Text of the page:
Running whether for fitness or sport is one of the most organic activities an individual can take part in. Simple in concept, just put one foot in front of the other and repeat ‘til your heart’s content. What’s not so simple is the practice of staying injury free.

It’s a little disheartening to read the numbers that show between 30-75% of runners get hurt each year. A little fast math reveals 52% of all runners will get injured to the point of forced time off in the next year. There is no other activity that yields as high of injury rate…. not even CrossFit. Clearly getting up to go and start your fitness regimen may be easy for the motivated but keeping yourself structurally sound so you can keep getting faster and fitter just may take a bit more effort.

What is the secret to speed? Is it work ethic? Is it genetics? Is it an individualized training plan tailored to your ability, needs and goals? Or is it just plain old dumb luck? The answer is YES to all those questions.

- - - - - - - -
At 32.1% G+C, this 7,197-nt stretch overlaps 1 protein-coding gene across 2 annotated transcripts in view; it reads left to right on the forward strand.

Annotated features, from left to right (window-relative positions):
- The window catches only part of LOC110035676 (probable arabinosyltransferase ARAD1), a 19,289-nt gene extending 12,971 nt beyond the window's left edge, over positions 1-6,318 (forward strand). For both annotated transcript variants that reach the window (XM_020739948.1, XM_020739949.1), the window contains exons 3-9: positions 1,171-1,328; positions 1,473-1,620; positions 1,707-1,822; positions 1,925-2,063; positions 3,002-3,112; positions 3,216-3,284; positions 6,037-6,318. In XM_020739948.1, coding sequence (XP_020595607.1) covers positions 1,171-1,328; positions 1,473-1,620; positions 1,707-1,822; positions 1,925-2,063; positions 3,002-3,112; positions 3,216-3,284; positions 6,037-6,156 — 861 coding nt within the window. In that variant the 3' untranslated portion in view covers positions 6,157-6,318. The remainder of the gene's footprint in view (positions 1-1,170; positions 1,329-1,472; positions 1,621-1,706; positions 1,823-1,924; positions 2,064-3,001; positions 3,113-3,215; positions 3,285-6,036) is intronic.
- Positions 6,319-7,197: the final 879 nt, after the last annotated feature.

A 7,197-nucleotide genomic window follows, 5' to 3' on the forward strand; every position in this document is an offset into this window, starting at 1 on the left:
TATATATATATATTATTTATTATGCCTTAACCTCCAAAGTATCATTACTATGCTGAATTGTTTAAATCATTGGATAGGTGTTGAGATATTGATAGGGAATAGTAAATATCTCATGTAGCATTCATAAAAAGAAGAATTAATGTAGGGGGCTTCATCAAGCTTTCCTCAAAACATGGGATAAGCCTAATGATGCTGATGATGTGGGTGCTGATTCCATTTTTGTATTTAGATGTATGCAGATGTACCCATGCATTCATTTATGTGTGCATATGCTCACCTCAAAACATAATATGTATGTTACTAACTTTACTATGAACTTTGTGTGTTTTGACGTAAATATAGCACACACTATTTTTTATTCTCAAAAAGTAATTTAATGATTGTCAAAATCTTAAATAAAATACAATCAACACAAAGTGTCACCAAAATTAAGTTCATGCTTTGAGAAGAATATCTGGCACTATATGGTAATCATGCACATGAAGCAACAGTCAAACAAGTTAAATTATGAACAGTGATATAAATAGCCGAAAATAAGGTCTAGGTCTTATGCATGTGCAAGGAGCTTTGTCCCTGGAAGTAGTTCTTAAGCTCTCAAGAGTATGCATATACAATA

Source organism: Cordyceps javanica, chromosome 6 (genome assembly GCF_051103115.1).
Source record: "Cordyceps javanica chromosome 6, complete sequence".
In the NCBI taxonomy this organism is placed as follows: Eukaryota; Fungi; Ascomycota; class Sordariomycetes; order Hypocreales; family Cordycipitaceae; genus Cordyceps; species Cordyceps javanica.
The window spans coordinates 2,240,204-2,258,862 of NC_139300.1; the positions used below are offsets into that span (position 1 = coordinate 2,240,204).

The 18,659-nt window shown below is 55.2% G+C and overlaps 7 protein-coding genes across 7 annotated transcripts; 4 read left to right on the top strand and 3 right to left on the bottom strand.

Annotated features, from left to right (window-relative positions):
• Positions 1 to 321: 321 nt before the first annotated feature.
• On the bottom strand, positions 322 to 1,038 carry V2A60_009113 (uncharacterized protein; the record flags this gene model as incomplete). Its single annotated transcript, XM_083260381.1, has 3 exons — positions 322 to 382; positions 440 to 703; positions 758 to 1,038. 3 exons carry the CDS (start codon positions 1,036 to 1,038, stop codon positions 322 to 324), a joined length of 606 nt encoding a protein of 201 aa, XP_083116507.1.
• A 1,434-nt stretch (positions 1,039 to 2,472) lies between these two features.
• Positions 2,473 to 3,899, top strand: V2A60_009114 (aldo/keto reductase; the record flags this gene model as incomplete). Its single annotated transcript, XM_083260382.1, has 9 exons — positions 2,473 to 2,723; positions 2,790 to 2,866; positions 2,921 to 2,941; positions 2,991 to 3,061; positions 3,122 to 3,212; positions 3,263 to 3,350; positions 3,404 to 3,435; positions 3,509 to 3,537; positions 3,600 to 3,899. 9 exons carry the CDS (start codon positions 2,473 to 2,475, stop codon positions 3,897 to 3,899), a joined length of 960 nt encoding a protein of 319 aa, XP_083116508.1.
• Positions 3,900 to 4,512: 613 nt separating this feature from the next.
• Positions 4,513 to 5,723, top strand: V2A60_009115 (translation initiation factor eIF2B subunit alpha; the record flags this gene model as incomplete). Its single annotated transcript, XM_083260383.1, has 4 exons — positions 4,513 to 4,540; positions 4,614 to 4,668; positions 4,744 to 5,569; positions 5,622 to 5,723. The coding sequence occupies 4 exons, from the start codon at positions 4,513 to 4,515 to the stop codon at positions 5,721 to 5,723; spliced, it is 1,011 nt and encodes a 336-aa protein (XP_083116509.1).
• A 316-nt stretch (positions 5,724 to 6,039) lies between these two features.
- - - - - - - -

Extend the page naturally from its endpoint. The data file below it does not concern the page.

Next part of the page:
The concept of moderation carries over into all aspects of life. Processed sugar and starchy carbohydrates are ok to consume in moderation. Alcohol is good for us….in moderation. Running is GREAT for us… moderation. If all these things can be positive for us in moderation, why do so many people fall victim to the idea that more running is better and see no potential harm in running 6 days per week?

The secret to success in any endeavor is creating a plan that promotes longevity. I agree it’s hard to think of what you want 5 years from now. We don’t need to turn this into a deep soul searching for where you see yourself 5 years from now but if it’s in your plan to be fit and maybe a little faster than where you currently stand, then it makes sense to give your programming a little more thought.